A letter from Isaac Sears to General George Washington, then headquartered in New York, on May 2, 1776. The letter reads, "Sir - Your Excellency will please excuse my writing to you on a subject that it is most probable you will have taken up before this comes to hand; but as it is the business of the Provincial Congress of New-York to first see that the resolves of the Continental Congress are carried into execution, I must suppose your Excellency would not interfere with them unless you should see an absolute necessity for it; and as it is a duty I owe to this country to use my utmost endeavours to preserve and keep inviolate the laws of Continental Congress, I must now acquaint your Excellency, that before I left New-York I heard many of the tea holders say they would have a dollar per pound for their tea, (if it should get to that, would it stop there?) and since I have been here, information has been given me that some of the tea holders have begun to sell their tea at 8s. which has induced the tea holders in this Colony to refuse selling their tea till they see what New-York intends to do. I think it will be a very dangerous consequence to sell the tea higher than Congress has limited it, for it would lay a foundation for violating every law the Contenental Congress has made and may hereafter make, whenever it suits the mercenary merchant to line his pocket with cash; and it is scandalous in the highest degree for the merchant to sell the tea higher than the limited price, for the Continental Congress has limited 1s. 6d. per pound higher than the tea holders asked for last fall, which pays them a very large interest. And as to my part, I am entirely satisfied with the price, although I have as much tea by me as would advance my estate largely, were the tea holders to violate the resolves of the Continental Congress, for I make not the least doubt but they would soon get 20s. per pound for it. I had 39 chests in this government, and since I returned from New-York, have opened the sale by the small quantity, at 6s. New-York currency, and sold about 10 chests; but shall now stop till I see the event of what will be done in New-York respecting that article; as, if there is not a stop put to the use of it, the tea that I sell at the limited price may be sold by others at 20s. per lb.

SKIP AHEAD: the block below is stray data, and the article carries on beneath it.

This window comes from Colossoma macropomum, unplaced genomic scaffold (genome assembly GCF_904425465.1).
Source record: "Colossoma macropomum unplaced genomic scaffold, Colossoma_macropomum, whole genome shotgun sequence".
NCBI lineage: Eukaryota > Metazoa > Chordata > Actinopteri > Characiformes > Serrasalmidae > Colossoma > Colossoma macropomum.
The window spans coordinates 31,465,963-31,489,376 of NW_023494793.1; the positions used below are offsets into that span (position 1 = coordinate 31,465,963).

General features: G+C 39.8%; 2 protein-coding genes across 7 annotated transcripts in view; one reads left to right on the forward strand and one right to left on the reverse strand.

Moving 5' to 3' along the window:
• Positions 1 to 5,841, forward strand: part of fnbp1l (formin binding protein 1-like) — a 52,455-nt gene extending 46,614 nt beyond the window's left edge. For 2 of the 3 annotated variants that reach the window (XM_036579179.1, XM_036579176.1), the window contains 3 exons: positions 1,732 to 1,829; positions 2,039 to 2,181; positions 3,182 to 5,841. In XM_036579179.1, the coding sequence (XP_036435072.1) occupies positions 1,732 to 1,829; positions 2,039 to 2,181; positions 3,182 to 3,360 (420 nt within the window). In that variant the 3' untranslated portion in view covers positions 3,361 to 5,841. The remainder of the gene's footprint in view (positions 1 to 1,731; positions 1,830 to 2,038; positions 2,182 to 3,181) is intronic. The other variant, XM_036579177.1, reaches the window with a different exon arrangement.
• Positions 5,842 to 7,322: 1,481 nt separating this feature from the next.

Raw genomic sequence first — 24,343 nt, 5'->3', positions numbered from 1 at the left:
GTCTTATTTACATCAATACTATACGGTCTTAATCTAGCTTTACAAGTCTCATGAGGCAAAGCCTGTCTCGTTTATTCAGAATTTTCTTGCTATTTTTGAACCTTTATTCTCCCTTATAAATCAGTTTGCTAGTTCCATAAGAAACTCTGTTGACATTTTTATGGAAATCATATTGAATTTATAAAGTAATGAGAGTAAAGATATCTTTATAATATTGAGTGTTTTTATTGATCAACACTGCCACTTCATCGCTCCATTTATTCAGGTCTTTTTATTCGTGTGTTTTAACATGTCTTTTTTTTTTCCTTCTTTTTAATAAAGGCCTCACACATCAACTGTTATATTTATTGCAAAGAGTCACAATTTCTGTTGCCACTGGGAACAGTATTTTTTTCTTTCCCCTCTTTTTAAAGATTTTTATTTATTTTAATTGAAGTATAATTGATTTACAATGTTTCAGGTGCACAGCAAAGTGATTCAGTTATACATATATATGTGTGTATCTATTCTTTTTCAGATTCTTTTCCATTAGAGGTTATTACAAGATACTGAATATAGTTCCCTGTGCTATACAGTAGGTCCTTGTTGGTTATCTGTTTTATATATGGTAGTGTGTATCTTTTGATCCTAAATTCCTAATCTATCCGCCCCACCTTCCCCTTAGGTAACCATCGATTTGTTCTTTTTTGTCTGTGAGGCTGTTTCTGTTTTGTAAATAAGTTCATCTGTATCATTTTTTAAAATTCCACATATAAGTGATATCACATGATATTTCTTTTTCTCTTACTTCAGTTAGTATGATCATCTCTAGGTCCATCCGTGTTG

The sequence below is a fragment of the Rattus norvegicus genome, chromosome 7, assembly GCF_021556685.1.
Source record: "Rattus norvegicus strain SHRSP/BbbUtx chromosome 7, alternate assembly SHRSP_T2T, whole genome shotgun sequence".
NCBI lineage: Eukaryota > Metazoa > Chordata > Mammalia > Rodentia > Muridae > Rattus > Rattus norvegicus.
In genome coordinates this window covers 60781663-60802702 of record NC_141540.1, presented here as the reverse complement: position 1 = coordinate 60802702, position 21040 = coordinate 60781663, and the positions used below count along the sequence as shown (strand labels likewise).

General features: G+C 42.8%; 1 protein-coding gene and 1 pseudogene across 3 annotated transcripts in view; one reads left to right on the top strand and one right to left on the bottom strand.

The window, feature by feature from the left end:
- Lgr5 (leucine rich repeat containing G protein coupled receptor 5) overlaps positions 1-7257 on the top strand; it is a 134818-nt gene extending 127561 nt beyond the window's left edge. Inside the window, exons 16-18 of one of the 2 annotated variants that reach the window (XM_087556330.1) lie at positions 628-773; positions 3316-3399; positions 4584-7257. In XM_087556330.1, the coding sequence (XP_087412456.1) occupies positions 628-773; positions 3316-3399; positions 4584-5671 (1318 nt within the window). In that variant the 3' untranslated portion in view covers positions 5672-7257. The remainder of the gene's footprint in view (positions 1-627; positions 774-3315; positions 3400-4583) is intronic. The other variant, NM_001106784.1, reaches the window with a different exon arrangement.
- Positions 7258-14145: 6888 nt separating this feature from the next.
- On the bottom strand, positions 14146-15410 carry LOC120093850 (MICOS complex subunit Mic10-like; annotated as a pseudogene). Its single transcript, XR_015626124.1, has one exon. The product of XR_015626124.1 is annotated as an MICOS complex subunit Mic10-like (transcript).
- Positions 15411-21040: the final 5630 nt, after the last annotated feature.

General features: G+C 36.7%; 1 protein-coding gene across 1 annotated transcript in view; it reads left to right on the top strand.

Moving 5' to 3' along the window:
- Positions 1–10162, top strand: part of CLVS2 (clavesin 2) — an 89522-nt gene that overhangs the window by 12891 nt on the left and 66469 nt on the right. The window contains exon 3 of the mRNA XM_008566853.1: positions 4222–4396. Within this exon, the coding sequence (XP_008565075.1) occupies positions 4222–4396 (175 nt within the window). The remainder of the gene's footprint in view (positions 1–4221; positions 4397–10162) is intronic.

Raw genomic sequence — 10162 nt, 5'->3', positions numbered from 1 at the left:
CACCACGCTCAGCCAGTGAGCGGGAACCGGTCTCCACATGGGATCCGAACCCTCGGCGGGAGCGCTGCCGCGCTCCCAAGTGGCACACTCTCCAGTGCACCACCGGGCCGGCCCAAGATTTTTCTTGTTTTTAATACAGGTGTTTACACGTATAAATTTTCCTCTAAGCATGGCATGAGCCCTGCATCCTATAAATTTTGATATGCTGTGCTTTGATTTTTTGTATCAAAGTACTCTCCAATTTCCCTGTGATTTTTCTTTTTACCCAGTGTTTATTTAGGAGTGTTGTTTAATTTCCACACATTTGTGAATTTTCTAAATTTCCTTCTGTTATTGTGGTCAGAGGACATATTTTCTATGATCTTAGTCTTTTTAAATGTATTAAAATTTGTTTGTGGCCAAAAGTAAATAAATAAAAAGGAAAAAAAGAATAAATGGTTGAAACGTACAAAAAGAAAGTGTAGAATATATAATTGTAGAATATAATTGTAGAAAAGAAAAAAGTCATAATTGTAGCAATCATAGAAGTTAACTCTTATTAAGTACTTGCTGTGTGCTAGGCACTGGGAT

I am your Excellency's Most obdt. and very humb servt.
To His Excellency George Washington
May 2 1776
New York State Archives, New York (State). Provincial Congress. Correspondence of the Provincial Congress, Provincial Convention, Committee of Safety, and Council of Safety, 1772-1777. Series A0118-78, Volume 2.
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